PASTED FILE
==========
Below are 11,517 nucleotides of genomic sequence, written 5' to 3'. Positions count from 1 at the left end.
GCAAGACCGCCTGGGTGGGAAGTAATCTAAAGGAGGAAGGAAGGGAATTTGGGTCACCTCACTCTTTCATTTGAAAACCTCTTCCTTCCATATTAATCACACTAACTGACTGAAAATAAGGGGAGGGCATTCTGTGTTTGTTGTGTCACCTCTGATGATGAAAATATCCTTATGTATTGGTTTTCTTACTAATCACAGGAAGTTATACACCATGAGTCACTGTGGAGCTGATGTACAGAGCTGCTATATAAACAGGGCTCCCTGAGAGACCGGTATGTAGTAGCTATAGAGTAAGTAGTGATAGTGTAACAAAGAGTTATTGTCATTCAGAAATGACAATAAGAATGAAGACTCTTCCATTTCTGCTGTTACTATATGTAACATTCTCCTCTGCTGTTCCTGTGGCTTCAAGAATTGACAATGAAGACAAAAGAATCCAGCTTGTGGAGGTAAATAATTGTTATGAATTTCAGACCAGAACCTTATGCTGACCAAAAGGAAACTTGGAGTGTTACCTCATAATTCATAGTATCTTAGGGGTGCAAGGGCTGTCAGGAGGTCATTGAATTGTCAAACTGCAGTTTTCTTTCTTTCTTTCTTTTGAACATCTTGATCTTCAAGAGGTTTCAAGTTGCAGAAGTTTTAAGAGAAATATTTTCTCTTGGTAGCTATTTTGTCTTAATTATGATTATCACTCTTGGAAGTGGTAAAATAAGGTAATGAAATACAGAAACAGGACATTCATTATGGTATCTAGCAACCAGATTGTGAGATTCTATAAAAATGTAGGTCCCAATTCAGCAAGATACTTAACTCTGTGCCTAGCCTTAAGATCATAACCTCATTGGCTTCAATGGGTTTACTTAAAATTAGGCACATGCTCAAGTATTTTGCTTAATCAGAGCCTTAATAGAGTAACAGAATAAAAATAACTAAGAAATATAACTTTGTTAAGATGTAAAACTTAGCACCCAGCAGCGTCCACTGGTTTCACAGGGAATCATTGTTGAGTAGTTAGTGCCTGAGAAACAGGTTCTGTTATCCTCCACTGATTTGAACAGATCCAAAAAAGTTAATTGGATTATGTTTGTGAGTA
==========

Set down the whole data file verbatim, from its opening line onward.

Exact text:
Below are 11,517 nucleotides of genomic sequence, written 5' to 3'. Positions count from 1 at the left end.
GCAAGACCGCCTGGGTGGGAAGTAATCTAAAGGAGGAAGGAAGGGAATTTGGGTCACCTCACTCTTTCATTTGAAAACCTCTTCCTTCCATATTAATCACACTAACTGACTGAAAATAAGGGGAGGGCATTCTGTGTTTGTTGTGTCACCTCTGATGATGAAAATATCCTTATGTATTGGTTTTCTTACTAATCACAGGAAGTTATACACCATGAGTCACTGTGGAGCTGATGTACAGAGCTGCTATATAAACAGGGCTCCCTGAGAGACCGGTATGTAGTAGCTATAGAGTAAGTAGTGATAGTGTAACAAAGAGTTATTGTCATTCAGAAATGACAATAAGAATGAAGACTCTTCCATTTCTGCTGTTACTATATGTAACATTCTCCTCTGCTGTTCCTGTGGCTTCAAGAATTGACAATGAAGACAAAAGAATCCAGCTTGTGGAGGTAAATAATTGTTATGAATTTCAGACCAGAACCTTATGCTGACCAAAAGGAAACTTGGAGTGTTACCTCATAATTCATAGTATCTTAGGGGTGCAAGGGCTGTCAGGAGGTCATTGAATTGTCAAACTGCAGTTTTCTTTCTTTCTTTCTTTTGAACATCTTGATCTTCAAGAGGTTTCAAGTTGCAGAAGTTTTAAGAGAAATATTTTCTCTTGGTAGCTATTTTGTCTTAATTATGATTATCACTCTTGGAAGTGGTAAAATAAGGTAATGAAATACAGAAACAGGACATTCATTATGGTATCTAGCAACCAGATTGTGAGATTCTATAAAAATGTAGGTCCCAATTCAGCAAGATACTTAACTCTGTGCCTAGCCTTAAGATCATAACCTCATTGGCTTCAATGGGTTTACTTAAAATTAGGCACATGCTCAAGTATTTTGCTTAATCAGAGCCTTAATAGAGTAACAGAATAAAAATAACTAAGAAATATAACTTTGTTAAGATGTAAAACTTAGCACCCAGCAGCGTCCACTGGTTTCACAGGGAATCATTGTTGAGTAGTTAGTGCCTGAGAAACAGGTTCTGTTATCCTCCACTGATTTGAACAGATCCAAAAAAGTTAATTGGATTATGTTTGTGAGTA